MEDIA Investors, Analysts Question Facebook CEO's Leadership


"Yes, the numbers will speak for themselves," said valuation expert Jeff Corbin of Facebook's coming IPO. "But there is more to a company than numbers. It's about the character and attitude of management, particularly the CEO. It's about understanding a company's growth plan beyond a moral vision." Facebook plans the IPO for May 18.

Facebook is going public and it's pricing itself at $96 billion. If the social-media darling actually pulls in that much cash at its initial public offering, it will make stock market history. But questions linger.

But Facebook's IPO could falter. The company has made some recent moves that are causing some to question the leadership. Then there are privacy concerns that could affect revenue, as well as questions about long-term revenue growth.

Red Flags Rising

We asked Rob Enderle, principal analyst at the Enderle Group, to offer his take on Facebook's chances to meet analyst expectations at its IPO. Like others, he's keeping a close eye on how recent events, including the leadership style of founder and CEO Mark Zuckerberg, might affect investor decisions.

"You certainly don't want to put a large investment into a company that is poorly led. Part of the problem is the Instagram acquisition," Enderle said. "Zuckerberg acquired a $1 billion company with 11 people without any board involvement or any help, really. So it creates the specter of an out-of-control CEO, and that's a problem."

Beyond the Instagram buy, Enderle also pointed to issues around revenue growth. Facebook revenue appears to be slowing. Others argue that consumers are growing tired of too many social networks. Will it put a damper on the IPO?

"It depends on what happens when Facebook finally goes public. Right now this is just a lot of noise but it's raising red flags and it doesn't take a lot for this market, which is pretty flighty any way, to decide to step back and wait it out," Enderle said. "It certainly doesn't make for a stronger IPO in any case. It creates the increasing likelihood that they may not have a strong IPO."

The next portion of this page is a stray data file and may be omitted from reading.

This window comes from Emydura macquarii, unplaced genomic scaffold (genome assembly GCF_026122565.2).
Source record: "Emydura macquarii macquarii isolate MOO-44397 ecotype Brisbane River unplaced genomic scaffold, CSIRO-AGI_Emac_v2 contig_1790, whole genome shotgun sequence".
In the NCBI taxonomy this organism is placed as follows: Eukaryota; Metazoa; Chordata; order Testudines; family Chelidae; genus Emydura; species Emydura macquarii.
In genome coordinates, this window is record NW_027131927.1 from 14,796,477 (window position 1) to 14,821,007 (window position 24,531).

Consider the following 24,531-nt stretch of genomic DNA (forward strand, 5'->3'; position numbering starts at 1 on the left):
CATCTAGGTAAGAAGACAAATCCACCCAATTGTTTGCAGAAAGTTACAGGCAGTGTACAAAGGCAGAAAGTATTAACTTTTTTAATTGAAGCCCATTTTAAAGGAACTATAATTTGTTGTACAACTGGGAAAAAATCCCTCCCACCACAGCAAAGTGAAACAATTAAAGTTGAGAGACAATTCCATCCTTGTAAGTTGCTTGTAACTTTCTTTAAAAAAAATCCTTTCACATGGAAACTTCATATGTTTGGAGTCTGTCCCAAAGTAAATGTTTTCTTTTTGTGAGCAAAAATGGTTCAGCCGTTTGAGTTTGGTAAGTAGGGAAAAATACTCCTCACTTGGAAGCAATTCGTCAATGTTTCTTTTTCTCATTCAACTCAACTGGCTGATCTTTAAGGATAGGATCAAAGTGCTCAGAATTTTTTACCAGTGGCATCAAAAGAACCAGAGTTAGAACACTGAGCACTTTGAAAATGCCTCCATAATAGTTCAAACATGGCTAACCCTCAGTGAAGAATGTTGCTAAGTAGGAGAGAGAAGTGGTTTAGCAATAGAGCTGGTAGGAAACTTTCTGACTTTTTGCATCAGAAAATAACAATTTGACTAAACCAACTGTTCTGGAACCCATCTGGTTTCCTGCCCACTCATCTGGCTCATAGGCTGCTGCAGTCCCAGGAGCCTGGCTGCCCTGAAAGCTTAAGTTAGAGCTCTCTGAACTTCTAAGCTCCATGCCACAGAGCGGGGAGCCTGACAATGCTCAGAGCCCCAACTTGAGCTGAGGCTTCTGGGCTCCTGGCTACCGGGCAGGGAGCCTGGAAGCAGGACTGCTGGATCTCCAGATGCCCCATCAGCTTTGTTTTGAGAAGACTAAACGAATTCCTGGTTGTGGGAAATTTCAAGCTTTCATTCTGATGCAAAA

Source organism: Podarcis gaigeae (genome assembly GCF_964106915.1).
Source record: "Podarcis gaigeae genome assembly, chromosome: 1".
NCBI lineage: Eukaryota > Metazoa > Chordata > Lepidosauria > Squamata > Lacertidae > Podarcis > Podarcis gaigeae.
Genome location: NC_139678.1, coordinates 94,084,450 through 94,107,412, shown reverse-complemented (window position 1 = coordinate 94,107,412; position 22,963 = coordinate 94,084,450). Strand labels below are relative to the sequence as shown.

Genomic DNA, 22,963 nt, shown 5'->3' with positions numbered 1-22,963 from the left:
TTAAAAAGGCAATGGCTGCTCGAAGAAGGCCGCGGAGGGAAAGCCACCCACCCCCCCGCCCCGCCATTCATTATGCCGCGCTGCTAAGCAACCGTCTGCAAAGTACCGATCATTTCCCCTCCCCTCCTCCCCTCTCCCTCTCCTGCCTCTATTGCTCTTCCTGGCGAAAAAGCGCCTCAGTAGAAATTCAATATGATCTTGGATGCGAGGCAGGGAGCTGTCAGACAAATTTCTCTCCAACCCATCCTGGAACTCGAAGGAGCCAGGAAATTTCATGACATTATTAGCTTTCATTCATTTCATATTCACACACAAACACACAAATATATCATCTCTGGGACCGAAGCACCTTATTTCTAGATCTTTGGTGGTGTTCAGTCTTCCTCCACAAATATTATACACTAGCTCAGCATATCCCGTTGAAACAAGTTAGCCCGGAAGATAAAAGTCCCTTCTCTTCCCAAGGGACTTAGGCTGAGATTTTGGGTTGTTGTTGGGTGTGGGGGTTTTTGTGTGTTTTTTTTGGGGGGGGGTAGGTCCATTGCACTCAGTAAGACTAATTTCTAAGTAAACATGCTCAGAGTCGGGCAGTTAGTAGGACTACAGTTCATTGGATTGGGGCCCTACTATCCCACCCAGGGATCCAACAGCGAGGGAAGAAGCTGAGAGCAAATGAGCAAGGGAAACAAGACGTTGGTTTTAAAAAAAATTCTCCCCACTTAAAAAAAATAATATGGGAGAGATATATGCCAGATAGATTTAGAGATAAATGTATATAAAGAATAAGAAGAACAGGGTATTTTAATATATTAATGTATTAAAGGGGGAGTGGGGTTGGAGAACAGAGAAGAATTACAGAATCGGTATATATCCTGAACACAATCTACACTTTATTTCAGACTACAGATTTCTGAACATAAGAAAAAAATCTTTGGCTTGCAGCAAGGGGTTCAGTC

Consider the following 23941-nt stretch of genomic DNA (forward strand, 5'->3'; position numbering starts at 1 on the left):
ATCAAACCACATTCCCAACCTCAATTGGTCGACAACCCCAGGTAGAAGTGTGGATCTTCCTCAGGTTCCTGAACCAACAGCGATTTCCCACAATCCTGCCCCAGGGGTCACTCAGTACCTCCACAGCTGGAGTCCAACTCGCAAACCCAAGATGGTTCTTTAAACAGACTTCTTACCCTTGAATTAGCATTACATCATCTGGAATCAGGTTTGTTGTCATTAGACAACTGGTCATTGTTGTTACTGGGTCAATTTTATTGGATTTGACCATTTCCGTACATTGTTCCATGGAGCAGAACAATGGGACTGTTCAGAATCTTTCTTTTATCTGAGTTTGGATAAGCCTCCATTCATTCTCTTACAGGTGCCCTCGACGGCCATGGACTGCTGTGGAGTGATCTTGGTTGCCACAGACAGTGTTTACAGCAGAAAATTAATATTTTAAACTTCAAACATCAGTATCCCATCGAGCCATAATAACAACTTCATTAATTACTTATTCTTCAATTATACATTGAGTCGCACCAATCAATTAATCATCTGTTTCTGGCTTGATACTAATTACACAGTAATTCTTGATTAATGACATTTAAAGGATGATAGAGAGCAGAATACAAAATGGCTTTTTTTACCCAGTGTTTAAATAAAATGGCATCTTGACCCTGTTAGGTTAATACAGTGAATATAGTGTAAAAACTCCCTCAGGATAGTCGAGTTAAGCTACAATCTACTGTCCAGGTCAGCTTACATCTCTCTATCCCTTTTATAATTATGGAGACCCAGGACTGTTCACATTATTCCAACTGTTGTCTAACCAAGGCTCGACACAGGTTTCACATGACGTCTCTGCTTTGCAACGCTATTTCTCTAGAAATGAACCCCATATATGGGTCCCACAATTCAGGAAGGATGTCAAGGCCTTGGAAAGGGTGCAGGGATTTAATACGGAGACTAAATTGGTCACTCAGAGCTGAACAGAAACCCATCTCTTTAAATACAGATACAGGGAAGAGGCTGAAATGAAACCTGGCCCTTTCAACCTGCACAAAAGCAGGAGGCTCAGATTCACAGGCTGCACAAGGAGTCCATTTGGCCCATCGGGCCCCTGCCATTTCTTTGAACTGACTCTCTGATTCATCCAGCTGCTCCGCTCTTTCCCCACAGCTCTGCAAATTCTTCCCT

Zuckerberg's Character Questioned

Jeff Corbin, CEO of KCSA Strategic Communications, is a valuation expert and has been an investor relations professional for 15 years. He also has some thoughts on the Facebook IPO. The fact that Zuckerberg might -- keyword "might" -- show up at some of the roadshow events troubles him. He's also troubled by a few other issues.

"What other Instagram-style acquisitions are in the works?" Corbin asked. "You need to shed light on what you mean when you say you plan to make frequent and rapid product decisions that may reduce short-term revenue or profitability even though they are consistent with your overall mission."

Corbin also asked two more pointed questions: How are we supposed to value Facebook based on so much uncertainty (or lack of clarity)? How do we value what it means when you say you will improve the aggregate user experience to improve financial performance over the long term?

"I'll say it again -- I don't want to be all doom and gloom. With a user base approaching 1 billion, there is no question that Facebook has the ability to grow in a big way. The issue I have is one of communications," Corbin said.

"Yes, the numbers will speak for themselves, but there is more to a company than numbers. It's about the character and attitude of management, particularly the CEO. It's about understanding a company's growth plan beyond a moral vision.

"And, it's about transparency in communications. Without a full understanding of each of these, a proper valuation cannot be determined."

You can also read the article here: